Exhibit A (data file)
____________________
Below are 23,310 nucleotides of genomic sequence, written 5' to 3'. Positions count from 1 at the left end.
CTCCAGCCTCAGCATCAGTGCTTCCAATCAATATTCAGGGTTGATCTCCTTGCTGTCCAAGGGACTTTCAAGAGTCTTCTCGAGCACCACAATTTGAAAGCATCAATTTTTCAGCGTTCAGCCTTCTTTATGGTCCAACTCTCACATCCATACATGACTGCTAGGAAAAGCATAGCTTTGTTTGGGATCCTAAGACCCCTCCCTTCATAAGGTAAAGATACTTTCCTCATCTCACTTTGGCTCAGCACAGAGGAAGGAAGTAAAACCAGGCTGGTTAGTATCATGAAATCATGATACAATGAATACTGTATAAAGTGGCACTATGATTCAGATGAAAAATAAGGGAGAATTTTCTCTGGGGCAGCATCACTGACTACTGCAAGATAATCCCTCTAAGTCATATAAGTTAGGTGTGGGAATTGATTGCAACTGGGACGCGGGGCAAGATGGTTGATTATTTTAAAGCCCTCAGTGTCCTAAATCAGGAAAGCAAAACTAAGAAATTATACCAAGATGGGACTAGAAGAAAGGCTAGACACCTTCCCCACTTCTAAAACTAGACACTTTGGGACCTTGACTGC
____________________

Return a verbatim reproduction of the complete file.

Below are 23,310 nucleotides of genomic sequence, written 5' to 3'. Positions count from 1 at the left end.
CTCCAGCCTCAGCATCAGTGCTTCCAATCAATATTCAGGGTTGATCTCCTTGCTGTCCAAGGGACTTTCAAGAGTCTTCTCGAGCACCACAATTTGAAAGCATCAATTTTTCAGCGTTCAGCCTTCTTTATGGTCCAACTCTCACATCCATACATGACTGCTAGGAAAAGCATAGCTTTGTTTGGGATCCTAAGACCCCTCCCTTCATAAGGTAAAGATACTTTCCTCATCTCACTTTGGCTCAGCACAGAGGAAGGAAGTAAAACCAGGCTGGTTAGTATCATGAAATCATGATACAATGAATACTGTATAAAGTGGCACTATGATTCAGATGAAAAATAAGGGAGAATTTTCTCTGGGGCAGCATCACTGACTACTGCAAGATAATCCCTCTAAGTCATATAAGTTAGGTGTGGGAATTGATTGCAACTGGGACGCGGGGCAAGATGGTTGATTATTTTAAAGCCCTCAGTGTCCTAAATCAGGAAAGCAAAACTAAGAAATTATACCAAGATGGGACTAGAAGAAAGGCTAGACACCTTCCCCACTTCTAAAACTAGACACTTTGGGACCTTGACTGC